Thursday, October 8, 2015
Biosolids part next
The comment period for the permits to land apply biosolids in Goochland runs from October 9 to November 9. Please see http://www.goochlandva.us/CivicAlerts.aspx?AID=16 for details. (For additional resources please visit Goochlanders Against Sludge on Facebook.)
Melissa Hipolit of WTVR minced no words when reporting about a sludge laden dump truck overturning on Maidens Road last week. She labeled the substance that spewed out of the truck as “human waste”. The truck was headed for a storage facility south of the James, its load secured only by a tarp.
The county has no power to stop land application of human waste, or industrial residue, which seems to be the by products from processing chicken and pork and paper mill gunk. At the October 6 Board of Supervisors’ meeting, a detailed request for a study was discussed. This will likely receive the highest priority in Goochland’s Legislative Agenda, which informs our delegation to the Virginia General Assembly in their assessment of issues.
At the same time that the biosolids permits are pretty much considered a done deal, the state is implementing storm water management regulations to mitigate water pollution. This means that anyone who disturbs more than one acre of land must install some sort of mechanism to prevent runoff, which must be designed and installed according to detailed regualtions. Yet, the same Department of Envrionmental Quality and Water Control Board are giving the green light to dumping truckloads of biosolids on fields. While biosolids applications are also supposedly governed by detailed regulations, these are too many questions about air, water, and soil pollution for comfort.
Please see the board packet for the complete study resolution and DEQ requests.
The study request includes long term effects of biosolids and industrial residuals on health including its impact on all water sources. It asks for analysis of pathogens, heavy metals, personal care products residue, pharmaceuticals, prions, and other pollutants that might be present.
Existing testing looks only at heavy metals, nutrients—especially nitrogen and phosphorous—as the substance leaves the originating facility.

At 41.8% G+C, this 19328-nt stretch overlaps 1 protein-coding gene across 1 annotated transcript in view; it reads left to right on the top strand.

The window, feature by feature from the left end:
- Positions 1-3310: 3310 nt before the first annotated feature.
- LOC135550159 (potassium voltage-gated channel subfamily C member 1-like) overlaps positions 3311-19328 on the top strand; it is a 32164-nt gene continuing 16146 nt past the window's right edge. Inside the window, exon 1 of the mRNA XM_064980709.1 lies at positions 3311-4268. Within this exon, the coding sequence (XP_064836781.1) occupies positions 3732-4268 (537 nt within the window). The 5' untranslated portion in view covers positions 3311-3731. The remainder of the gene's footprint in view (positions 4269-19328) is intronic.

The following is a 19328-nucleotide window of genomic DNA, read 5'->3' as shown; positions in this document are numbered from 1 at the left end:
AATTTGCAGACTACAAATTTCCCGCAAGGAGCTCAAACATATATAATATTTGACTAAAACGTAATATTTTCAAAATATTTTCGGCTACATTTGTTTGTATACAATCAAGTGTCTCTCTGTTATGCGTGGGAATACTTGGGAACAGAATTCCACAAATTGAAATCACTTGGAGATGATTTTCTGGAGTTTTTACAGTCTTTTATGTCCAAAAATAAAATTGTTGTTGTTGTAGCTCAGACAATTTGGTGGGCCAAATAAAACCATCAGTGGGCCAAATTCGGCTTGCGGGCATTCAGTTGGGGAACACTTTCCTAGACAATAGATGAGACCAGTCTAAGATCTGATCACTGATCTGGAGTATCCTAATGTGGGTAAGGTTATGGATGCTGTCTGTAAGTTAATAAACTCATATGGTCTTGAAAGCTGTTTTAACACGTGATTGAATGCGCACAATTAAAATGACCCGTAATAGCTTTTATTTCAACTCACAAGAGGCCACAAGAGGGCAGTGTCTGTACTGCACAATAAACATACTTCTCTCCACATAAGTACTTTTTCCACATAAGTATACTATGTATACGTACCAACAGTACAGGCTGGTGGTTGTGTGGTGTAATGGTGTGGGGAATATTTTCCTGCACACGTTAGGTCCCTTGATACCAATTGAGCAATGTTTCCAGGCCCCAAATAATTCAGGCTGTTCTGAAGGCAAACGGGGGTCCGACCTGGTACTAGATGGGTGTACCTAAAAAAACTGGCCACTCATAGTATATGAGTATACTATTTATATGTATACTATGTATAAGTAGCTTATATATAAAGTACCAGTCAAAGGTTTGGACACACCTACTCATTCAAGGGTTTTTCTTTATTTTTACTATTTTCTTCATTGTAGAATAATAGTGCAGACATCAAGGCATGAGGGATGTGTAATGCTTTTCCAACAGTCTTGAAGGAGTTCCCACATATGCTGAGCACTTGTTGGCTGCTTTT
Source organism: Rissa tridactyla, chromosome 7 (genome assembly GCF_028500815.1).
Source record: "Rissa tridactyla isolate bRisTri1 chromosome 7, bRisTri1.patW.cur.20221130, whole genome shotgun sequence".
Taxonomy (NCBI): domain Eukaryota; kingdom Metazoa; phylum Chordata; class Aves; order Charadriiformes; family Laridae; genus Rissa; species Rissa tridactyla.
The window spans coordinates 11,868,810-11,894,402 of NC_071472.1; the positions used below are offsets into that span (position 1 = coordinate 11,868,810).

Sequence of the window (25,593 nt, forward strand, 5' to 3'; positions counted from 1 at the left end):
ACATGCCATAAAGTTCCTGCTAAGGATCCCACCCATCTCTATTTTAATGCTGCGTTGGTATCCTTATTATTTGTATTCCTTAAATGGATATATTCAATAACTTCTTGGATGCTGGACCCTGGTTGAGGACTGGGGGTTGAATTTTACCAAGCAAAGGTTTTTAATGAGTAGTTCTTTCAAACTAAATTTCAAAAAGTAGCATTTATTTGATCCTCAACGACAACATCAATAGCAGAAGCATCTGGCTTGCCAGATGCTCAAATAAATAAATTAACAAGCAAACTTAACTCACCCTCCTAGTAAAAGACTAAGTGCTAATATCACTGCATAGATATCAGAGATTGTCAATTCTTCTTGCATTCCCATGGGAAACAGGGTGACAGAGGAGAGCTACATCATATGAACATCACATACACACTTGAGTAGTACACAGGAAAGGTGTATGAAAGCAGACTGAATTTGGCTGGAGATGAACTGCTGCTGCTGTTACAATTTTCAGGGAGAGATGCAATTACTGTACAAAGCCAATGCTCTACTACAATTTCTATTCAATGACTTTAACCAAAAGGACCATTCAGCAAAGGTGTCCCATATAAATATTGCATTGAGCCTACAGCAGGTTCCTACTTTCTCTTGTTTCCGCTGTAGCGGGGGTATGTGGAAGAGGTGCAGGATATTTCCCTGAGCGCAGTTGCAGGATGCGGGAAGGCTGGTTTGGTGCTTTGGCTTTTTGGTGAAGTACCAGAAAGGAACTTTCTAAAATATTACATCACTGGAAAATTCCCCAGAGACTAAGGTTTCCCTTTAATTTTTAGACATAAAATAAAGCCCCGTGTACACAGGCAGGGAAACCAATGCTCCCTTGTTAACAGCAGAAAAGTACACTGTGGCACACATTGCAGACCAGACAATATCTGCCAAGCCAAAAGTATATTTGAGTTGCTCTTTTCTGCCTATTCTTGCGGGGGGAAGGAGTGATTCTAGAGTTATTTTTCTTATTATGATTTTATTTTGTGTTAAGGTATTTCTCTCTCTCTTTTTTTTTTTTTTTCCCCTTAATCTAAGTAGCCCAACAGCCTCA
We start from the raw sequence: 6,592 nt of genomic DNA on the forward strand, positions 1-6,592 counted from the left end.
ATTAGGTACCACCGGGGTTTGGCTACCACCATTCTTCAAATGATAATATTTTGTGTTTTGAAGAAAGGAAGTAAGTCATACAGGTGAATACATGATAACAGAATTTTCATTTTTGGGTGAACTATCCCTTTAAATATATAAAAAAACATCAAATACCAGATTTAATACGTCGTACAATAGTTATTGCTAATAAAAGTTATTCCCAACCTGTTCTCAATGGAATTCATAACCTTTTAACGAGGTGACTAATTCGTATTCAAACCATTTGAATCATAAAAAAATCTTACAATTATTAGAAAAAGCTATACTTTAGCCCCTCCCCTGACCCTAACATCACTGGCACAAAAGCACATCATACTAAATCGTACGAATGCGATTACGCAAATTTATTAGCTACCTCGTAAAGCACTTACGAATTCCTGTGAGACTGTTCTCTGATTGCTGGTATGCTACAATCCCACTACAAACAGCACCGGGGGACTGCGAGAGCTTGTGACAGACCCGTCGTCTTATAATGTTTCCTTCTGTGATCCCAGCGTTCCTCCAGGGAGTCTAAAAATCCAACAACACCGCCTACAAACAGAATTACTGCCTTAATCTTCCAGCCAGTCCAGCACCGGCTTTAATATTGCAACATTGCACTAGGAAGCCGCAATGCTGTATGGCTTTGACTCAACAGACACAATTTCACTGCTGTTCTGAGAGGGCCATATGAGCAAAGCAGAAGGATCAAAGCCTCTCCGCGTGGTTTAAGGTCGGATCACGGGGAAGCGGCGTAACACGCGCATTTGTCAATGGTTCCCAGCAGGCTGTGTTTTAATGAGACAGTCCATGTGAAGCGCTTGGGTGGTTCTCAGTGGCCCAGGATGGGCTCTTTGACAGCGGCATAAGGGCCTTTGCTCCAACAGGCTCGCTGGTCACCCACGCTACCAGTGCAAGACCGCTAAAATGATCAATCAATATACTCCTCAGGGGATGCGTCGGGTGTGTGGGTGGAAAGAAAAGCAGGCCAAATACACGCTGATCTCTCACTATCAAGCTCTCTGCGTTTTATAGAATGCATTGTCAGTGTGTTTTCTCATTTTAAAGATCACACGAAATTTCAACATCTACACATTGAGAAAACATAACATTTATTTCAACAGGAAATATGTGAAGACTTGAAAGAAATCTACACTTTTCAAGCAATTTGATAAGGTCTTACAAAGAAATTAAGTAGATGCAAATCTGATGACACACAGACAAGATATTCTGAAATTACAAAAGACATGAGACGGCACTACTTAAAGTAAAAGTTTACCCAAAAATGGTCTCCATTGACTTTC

Nutrient management plans are part of the application regulations. Ideally, the amount of biosolids applied to a particular parcel of land is just enough to ensure optimal supply of nitrogen and phosphorous for a particular crop, including pasture and timber.
County Administrator Rebecca Dickson said that the community meeting held on September 21 yielded a great deal of useful information on the subject. An item differentiating between classes of sludge was also added to the study request. Class A sludge can be well-cooked like the substance sold in garden centers. Class B is less processed and its degrading is “finished in the field” during the 30 days after land application when livestock must be kept off fields.
The requested study would be ongoing over several years. It also requests a cost analysis of requiring Class B producers to upgrade to Class A. Currently, only biosolids produced in Virginia must report testing results. The study request asks that test results be reported regardless of the place of origin. Some sludge being applied here originates in Maryland or D.C.
Disclosure of the sites of application of biosolids, in the request, would be similar to those required concerning lead paint.
Keep in mind that this is a request and the General Assembly could, as it has done in past years, fail to take any action.
Land application of biosolids is not a new practice in Goochland. It has been going on for decades. At the community meeting, Owen Lanier, who applies a good deal of the biosolids in Goochland, contended that he knows of no ill effects of the practice.
During citizen comment at the start of the evening session, Valeria Turner of Crozier read from a Richmond newspaper article from 1984 that contended that state monitoring of sewage sludge and hauling is largely self-policed. The story advocated requiring sludge haulers to transport the substance only in trucks with water tight metal tops instead of tarps—just like the one that spilled on Maidens Road last week.
“And we’re still dealing with this,” said Turner.
The county is resisting suggestions to do testing and compile a baseline for future reference contending it would be a futile--and expensive—gesture because DEQ would ignore the results.
Farmers who use biosolids believe that it is a cost-effective way to improve the soil.
The fact is, we just do not know enough about the stuff to make a good judgment one way or the other. The truth probably lies somewhere between benign and poison. Impartial data on the matter is long overdue.